James took his last breath while holding Emily’s hand. She never left his side, not even to notify family. That last precious intimacy belonged to them alone.
There was just one complication. Pain cinched tightly around her chest. She collapsed on his arm, still gripping his hand.
At their celebration of life, family shared anecdotes and read aged love letters their parents had written.
While on the other side of the lake, there was also laughter disguised by rustling leaves. The sun created a brilliant mirage: James and Emily on a blanket, sharing a picnic. There were no complications now.
The question came from an unassuming therapist with a kind smile. It was always difficult in the beginning, especially when you had to consciously make an effort to be vulnerable. Her husband would not do that. But, she was willing to step off the ledge into the abyss and be transformed in her self and in her life.
“I want to talk with him. I want to ask how he rates this marriage, what he feels and thinks about it. I want to know what he sees as weaknesses and strengths. I want to work out resolutions with him. I want him to put his arm around me again, to be in our marriage with me in a together sense.
“But I don’t want to hear how we don’t work, don’t fit, don’t match, don’t share all the same interests and that there are no ways to resolve our differences.
“We came together as soul mates. We’re soul mates still, but not in the same way. The stakes are higher. It’s more than dating and sharing interests. We’ve been through the hottest part of hell and we might be hanging from a twig on a cliff in that hell pit, but we’re moving forward. We share a history. We’re family. We weren’t that when we first started out. All we had was shared interests and attraction. That doesn’t last when the going gets tough. Our going got real tough and we are here together despite it. Our connection is stronger, if we don’t throw it away.”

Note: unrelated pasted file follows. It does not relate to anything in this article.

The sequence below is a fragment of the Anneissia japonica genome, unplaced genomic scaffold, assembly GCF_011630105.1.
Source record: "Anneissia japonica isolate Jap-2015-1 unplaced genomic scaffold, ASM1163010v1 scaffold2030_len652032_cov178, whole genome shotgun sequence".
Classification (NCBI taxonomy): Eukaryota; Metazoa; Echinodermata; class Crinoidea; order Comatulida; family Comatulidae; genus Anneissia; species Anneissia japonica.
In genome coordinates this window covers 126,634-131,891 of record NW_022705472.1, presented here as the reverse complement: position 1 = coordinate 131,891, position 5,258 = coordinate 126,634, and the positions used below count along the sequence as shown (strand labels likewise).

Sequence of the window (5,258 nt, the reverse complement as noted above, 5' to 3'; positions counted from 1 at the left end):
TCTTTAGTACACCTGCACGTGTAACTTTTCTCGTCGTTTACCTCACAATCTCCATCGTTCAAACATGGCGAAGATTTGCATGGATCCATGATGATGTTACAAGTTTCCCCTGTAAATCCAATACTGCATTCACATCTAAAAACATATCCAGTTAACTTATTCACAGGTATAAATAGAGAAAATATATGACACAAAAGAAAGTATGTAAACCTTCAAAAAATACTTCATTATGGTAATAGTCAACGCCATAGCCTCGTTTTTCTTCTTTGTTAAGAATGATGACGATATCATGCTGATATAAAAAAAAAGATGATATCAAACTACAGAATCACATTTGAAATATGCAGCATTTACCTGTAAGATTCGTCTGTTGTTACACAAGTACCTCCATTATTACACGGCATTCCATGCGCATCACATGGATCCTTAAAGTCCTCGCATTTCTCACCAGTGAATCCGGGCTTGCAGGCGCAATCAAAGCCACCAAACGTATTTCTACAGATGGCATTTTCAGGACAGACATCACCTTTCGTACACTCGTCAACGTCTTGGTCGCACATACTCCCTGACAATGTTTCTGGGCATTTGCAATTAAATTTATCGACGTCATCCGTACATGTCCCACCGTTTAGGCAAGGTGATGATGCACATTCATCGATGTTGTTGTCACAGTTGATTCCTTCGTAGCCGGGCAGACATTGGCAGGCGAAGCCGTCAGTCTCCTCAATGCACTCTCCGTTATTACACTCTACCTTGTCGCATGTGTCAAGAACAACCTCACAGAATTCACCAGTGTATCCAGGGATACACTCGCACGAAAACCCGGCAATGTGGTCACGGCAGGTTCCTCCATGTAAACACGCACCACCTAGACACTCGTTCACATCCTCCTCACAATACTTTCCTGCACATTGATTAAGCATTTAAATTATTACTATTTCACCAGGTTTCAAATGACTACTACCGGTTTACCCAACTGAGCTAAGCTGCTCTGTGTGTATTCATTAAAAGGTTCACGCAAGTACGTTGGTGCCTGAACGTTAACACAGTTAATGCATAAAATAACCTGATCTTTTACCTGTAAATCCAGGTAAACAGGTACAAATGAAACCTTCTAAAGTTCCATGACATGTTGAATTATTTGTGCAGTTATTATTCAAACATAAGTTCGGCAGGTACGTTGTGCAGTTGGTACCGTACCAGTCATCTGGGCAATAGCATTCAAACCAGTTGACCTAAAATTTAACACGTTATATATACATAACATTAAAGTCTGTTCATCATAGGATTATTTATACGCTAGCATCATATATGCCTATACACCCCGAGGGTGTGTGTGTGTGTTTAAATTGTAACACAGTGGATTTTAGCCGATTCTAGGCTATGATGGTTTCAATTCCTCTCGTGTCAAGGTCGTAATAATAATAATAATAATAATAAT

Every time he snapped at her, or mimicked her as if she were an imbecile, or spoke to her with malicious contempt, she quickly slit his throat…in her mind.
Once, while driving, she indulged in a glance at his exposed throat while he slept. I couldn’t! She could never live with herself; could never be separated from her children; could not throw away the possibility of welcoming grandchildren into the world.
The feelings dulled in time, but remained her defense against a lover living in a hell that had metastasized and nearly consumed him completely. It would not consume her.
She often sat in her room in a rocking chair that she’d cuddled each baby in. The window revealed an expanse of meadow that contained a rainbow of flowers. Neighboring horses reached for the tender grass over the fence that enclosed their pasture.
“Mom, come have dinner,” her daughter said from the door.
“Will you save it for me?” She often felt hungrier after the sun set, after a day of having eaten nothing since breakfast. She’d lost sixty pounds.
“I’m worried about you.”
She didn’t hear. Beyond the meadow was a road. She awaited his return.